The findings of reduced vertical muscle oscillation and reduced error, measured for hip flexion while wearing above knee CG, are suggested mechanisms that effected a lower decline in mean power output of 10 repeated vertical jumps, following different fatiguing protocols . The current study demonstrated that whole leg CG did not affect the increase in kN observed at the end of single-leg hopping to exhaustion. Although changes to muscle oscillation and proprioception have previously been shown, leg mechanical characteristics represented by vertical stiffness were not affected with the use of CG. More importantly, CG did not affect the total duration of hopping or spatiotemporal characteristics that describe the motor performance of single-leg hopping. These findings are consistent with a previous investigation that demonstrated no change in peak torque or total work performed following repetitive, high intensity isokinetic knee flexion/extension . Full leg Skins™ CG were used in the current study and extended from the pelvis to above the ankle, covering the hip and knee but not the ankle joint. The CG may restrict motion at the hip and knee joints and affect joint function due to compression of the muscles that act about the hip, knee and ankle. It is possible that there may in fact have been changes affecting a single joint or specific group of muscle only; however, the measure of vertical stiffness assumes the leg to act as a spring and may not be sensitive enough to detect changes at a joint or muscle level due to interaction between segments [42,43]. Although there may be evidence of CG reducing muscle oscillation , CG have not yet shown to lead to a change in leg mechanical characteristics during repetitive lower leg movements as during functional activities. This may be due to the method of assessment which may not be sensitive enough to detect the alterations in joint or leg mechanical characteristics when wearing CG. An individually customised CG has the potential to provide either greater or more uniform compression along the limb and may induce changes in mechanical characteristics. Furthermore, it may be possible that the underlying effect of CG is on blood flow, muscle temperature or sensory input rather than mechanical characteristics.
It has been recommended to determine the pressure applied by the CG to the soft tissues as this may likely affect the physical and physiological responses . The current study aimed to determine the effect of CG most commonly worn as a prefabricated garment in commercially available sizes. The varieties of garment sizes are based on generic anthropometric features such as height, mass and limb circumference . Therefore, as an intervention, the current study aimed to only determine the possible effects of whether a commercially available garment, when fitted to the manufacturer’s guidelines, affected physical performance. This study did not aim to investigate the effect of CG due to the degree of compression provided by CG. It follows that CG may have had an effect on muscle activation characteristics and future studies should aim to assess the possible effect of CG on muscle activity during fatiguing tasks.
The aim of this study was to determine the effect of CG on performance and leg mechanical characteristics during single-leg hopping to exhaustion. The findings were that commercially available CG did not induce a change in spatiotemporal or vertical stiffness during a fatiguing task. However, there was an increase in vertical stiffness towards the end of the task, while hopping frequency and duration of loading were maintained. These findings may indicate that there was an alteration to the motor control strategy as fatigue approached. It is plausible that individually customised CG may induce alterations in performance or leg mechanical characteristics or that the previously reported benefits of CG are due to other physiological mechanisms.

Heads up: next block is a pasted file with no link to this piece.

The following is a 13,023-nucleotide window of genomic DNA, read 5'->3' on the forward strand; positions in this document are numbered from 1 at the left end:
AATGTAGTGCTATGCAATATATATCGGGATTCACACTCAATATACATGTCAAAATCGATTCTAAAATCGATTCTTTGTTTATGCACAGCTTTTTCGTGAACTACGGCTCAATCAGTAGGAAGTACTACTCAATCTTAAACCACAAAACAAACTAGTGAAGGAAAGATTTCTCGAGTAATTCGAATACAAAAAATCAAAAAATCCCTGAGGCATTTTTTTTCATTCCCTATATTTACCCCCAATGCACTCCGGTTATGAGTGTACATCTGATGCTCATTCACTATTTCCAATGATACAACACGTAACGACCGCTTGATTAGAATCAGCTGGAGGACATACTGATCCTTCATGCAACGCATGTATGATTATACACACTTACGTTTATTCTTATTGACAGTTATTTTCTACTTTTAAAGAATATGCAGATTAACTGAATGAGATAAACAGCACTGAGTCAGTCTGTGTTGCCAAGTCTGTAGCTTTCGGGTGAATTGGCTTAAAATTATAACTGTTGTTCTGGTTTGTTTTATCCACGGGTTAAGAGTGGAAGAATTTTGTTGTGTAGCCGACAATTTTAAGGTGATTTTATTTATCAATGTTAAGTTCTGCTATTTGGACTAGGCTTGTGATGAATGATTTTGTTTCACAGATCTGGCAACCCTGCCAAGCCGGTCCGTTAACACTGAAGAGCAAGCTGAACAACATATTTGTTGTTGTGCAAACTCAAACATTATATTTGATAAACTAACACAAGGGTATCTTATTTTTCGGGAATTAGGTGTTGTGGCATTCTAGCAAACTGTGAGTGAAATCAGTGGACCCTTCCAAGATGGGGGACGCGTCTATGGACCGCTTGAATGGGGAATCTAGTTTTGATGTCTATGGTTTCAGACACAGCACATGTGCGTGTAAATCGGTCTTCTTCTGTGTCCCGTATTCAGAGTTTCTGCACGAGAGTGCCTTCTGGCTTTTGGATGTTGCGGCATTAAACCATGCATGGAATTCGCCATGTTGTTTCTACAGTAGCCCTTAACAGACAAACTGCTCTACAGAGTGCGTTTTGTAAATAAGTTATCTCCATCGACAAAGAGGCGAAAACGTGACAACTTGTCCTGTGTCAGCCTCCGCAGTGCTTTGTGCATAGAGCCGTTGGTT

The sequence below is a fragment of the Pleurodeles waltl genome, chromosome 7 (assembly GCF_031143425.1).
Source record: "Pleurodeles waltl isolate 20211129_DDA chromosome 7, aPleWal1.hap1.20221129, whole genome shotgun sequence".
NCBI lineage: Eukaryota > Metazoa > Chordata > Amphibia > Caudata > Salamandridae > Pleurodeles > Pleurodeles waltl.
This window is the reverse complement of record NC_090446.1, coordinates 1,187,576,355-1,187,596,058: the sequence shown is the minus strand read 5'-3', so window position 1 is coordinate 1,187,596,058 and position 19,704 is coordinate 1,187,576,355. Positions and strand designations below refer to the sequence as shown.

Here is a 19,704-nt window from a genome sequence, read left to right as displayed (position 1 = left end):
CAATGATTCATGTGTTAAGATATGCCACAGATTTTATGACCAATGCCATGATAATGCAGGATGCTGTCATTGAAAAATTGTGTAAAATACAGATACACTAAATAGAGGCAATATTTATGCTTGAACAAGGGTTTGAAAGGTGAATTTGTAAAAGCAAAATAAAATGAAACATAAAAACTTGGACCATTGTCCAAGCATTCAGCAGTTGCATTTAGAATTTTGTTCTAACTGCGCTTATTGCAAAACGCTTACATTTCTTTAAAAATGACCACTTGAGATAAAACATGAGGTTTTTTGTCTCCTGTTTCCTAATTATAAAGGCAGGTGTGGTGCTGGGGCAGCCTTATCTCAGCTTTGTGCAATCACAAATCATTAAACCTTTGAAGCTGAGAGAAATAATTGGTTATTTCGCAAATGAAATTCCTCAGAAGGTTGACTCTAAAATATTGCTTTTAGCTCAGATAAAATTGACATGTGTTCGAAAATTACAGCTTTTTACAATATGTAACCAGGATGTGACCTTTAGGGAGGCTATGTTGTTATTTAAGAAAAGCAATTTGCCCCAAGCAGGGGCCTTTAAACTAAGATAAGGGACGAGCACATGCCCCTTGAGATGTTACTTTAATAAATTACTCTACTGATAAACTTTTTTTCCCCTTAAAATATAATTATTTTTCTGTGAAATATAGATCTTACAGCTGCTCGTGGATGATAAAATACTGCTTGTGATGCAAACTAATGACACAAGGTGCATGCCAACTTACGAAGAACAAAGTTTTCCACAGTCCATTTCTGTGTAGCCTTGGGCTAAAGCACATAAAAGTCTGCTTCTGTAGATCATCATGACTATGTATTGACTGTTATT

Agu O, Baker D, Seifalian AM. Effect of graduated compression stockings on limb oxygenation and venous function during exercise in patients with venous insufficiency. Vascular. 2004;12:69–76.
Eberhardt RT, Raffetto JD. Chronic venous insufficiency. Circulation. 2005;111:2398–409.
Holavanahalli RK, Helm OA, Parry IS, Dolezal CA, Greenhalgh DG. Select practices in management and rehabilitation of burns: a survey report. J Burn Care Res. 2011;32:210–23.
Duffield R, Portus M. Comparison of three types of full-body compression garments on throwing and repeat-sprint performance in cricket players. Br J Sports Med. 2007;41:409–14.
Scanlan AT, Dascombe BJ, Reaburn PR, Osborne M. The effects of wearing lower-body compression garments during endurance cycling. Int J Sports Physiol Perform. 2008;3:424–38.
Ali A, Caine MP, Snow BG. Graduated compression stockings: physiological and perceptual responses during and after exercise. J Sports Sci. 2007;25:413–9.
Kraemer WJ, Bush JA, Bauer JA, Triplet-McBride NT, Paxton NJ, Clemson A, et al. Influence of compression garments on vertical jump performance in NCAA Division I volleyball players. J Strength Condition Res. 1996;10:180–3.
Kemmler W, von Stengel S, Köckritz C, Mayhew J, Wassermann A, Zapf J. Effect of compression stockings on running performance in men runners. J Strength Condition Res. 2009;23:101–5.
Doan BK, Kwon YH, Newton RU, Shim J, Popper EM, Rogers RA, et al. Evaluation of a lower-body compression garment. J Sports Sci. 2003;21:601–10.
MacRae BA, Cotter JD, Laing MR. Compression garments and exercise. Garment considerations, physiology and performance. Sports Med. 2011;41:815–43.
Oliver JL, Smith PM. Neural control of leg stiffness during hopping in boys and men. J Electromyogr Kinesiol. 2010;20:973–9.
Bryant AL, Crossley KL, Bartold S, Hohmann E, Clark R. Estrogen induced effects on the neuro-mechanics of hopping in humans. Eur J Appl Physiol. 2011;111:245–52.
Pruyn EC, Watsford ML, Murphy AJ, Pine MJ, Spurrs RW, Cameron ML, et al. Relationship between leg stiffness and lower body injuries in professional Australian football. J Sports Sci. 2012;30:71–8.